Regina Schörg: 3
Véronique Gens: 4-5
Marcel Reijans: 3
Marisa Martins: 3
Felipe Bou: 3
Anatoly Kocherga: 4

Calixto Bieito´s staging: 5
Bertrand de Billy: 4

Overall impression: 4-5

Friday 12 April 2013

danielle de niese is poppea

L´Incoronazione di Poppea. DVD. Glyndebourne Festival, June 2008. Production: Robert Carsen. Conductor: Emmanuelle Haim with Orchestra of the Age of Enlightenment. Cast: Danielle de Niese (Poppea), Alice Coote (Nerone), Iestyn Davis (Ottone), Tamara Mumford (Ottavia), Paolo Battaglia (Seneca), Marie Arnet (Drusilla), Lucia Cirillo (Valletto), Wolfgang Ablinger-Sperrhacke (Arnalta), Dominique Visse (Nutrice).

I have always found the libretto to be one of the most impressive features of L´incoronazione di Poppea: Written around 1643, this story of love, desire and power struggle in ancient Rome remains as fresh as anything written today and with a contemporary ring to the many excellently conceived dialogues/monologues. Though the original score does not exist, there is generally agreement that this is  indeed a work by Monteverdi (and not by his students/contemporaries).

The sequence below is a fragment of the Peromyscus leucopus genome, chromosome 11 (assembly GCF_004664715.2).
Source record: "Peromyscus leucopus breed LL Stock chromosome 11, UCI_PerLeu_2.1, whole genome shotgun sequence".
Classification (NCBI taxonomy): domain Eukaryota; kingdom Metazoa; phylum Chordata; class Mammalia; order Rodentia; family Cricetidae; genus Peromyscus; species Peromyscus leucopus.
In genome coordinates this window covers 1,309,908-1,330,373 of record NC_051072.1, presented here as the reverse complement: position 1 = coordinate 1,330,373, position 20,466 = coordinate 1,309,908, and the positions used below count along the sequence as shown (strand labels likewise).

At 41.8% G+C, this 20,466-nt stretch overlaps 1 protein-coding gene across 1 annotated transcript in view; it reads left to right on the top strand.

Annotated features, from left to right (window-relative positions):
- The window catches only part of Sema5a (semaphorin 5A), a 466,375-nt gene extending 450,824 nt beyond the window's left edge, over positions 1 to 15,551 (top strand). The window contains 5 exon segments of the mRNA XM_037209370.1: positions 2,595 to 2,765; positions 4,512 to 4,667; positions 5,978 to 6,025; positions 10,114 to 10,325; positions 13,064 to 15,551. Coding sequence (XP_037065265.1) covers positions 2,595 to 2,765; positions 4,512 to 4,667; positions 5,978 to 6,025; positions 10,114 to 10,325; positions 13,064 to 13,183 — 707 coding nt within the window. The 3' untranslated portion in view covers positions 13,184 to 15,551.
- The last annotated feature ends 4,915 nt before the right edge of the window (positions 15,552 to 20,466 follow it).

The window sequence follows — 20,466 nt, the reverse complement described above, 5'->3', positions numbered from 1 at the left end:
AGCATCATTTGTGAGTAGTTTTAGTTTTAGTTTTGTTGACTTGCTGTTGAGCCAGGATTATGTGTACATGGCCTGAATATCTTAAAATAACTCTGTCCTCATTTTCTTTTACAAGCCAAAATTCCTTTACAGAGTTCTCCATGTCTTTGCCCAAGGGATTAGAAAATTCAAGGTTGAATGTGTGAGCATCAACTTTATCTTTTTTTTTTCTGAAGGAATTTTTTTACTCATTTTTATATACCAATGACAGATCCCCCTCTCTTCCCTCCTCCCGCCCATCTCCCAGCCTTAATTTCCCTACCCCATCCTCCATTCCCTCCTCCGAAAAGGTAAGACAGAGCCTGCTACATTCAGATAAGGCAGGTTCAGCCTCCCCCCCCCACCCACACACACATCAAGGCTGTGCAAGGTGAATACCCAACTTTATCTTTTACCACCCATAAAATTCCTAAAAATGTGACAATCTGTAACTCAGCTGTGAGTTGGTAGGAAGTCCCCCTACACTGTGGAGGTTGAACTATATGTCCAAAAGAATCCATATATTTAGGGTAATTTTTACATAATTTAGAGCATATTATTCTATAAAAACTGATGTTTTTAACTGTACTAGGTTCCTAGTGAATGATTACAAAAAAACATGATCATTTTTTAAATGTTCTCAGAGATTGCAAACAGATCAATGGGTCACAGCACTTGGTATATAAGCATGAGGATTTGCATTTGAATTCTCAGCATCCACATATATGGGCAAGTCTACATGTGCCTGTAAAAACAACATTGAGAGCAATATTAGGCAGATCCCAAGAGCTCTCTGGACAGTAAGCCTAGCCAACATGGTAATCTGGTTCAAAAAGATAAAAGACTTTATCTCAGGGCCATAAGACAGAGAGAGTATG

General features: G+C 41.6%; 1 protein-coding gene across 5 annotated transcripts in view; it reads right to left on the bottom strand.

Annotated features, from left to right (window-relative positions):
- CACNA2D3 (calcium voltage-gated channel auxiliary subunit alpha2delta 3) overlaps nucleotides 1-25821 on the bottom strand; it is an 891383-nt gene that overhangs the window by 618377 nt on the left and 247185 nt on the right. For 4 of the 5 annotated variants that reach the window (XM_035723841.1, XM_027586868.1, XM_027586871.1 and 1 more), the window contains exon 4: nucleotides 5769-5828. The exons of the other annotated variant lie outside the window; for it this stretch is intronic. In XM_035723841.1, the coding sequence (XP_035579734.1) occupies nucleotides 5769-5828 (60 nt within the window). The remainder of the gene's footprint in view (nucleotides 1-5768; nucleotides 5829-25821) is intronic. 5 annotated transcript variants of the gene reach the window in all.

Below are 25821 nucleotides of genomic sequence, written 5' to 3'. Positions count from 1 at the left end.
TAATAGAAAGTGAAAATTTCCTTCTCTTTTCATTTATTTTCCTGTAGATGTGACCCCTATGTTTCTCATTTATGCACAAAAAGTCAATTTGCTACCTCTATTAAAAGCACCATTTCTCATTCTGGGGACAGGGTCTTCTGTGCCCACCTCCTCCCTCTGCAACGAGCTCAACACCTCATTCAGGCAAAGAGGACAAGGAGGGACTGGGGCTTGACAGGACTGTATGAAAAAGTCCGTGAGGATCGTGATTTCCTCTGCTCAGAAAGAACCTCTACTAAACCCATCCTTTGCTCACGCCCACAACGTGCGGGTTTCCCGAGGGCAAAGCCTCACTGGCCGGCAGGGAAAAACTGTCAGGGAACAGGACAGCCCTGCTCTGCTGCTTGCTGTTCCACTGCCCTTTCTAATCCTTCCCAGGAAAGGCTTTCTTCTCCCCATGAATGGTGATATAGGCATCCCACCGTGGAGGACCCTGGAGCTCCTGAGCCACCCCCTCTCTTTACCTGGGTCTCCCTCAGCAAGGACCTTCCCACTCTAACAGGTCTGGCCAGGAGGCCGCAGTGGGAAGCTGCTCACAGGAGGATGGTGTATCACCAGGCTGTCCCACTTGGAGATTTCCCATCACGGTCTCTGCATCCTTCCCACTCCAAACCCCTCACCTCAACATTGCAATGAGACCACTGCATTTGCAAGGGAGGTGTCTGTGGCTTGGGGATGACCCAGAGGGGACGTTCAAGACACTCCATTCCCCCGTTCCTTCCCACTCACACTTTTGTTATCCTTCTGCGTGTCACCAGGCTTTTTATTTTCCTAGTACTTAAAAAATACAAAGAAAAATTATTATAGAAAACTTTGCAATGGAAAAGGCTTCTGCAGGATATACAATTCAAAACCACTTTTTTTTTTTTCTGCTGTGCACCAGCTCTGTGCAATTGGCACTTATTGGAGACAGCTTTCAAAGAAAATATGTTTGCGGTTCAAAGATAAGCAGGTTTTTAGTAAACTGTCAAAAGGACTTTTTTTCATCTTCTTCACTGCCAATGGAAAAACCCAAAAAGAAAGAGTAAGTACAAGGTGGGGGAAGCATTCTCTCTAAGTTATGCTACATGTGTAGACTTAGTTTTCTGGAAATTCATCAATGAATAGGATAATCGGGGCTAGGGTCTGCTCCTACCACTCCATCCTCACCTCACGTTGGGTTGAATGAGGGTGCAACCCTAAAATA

It is often discussed whether the morale of this story of Poppea who succeeds with her ruthless schemes and becomes Nero's Empress should be interpreted as a punishment of virtue and/or a victory of love and/or greed. In any case, if you know your Roman history (as Monteverdi no doubt did), the story of Poppea and Nero´s love triumph is indeed hollow, as 1) Nero allegedly kicked Poppea to death a few years later (although disputed by some historians) when she was pregnant with their second child (their first-born died in early childhood) 2) Poppea´s ex-husband Ottone, exiled in the opera, became emperor after the death of Nero (although only for a short while, then he committed suicide) and 3) after passing some time in exile, Nero finally had his ex-wife Ottavia killed.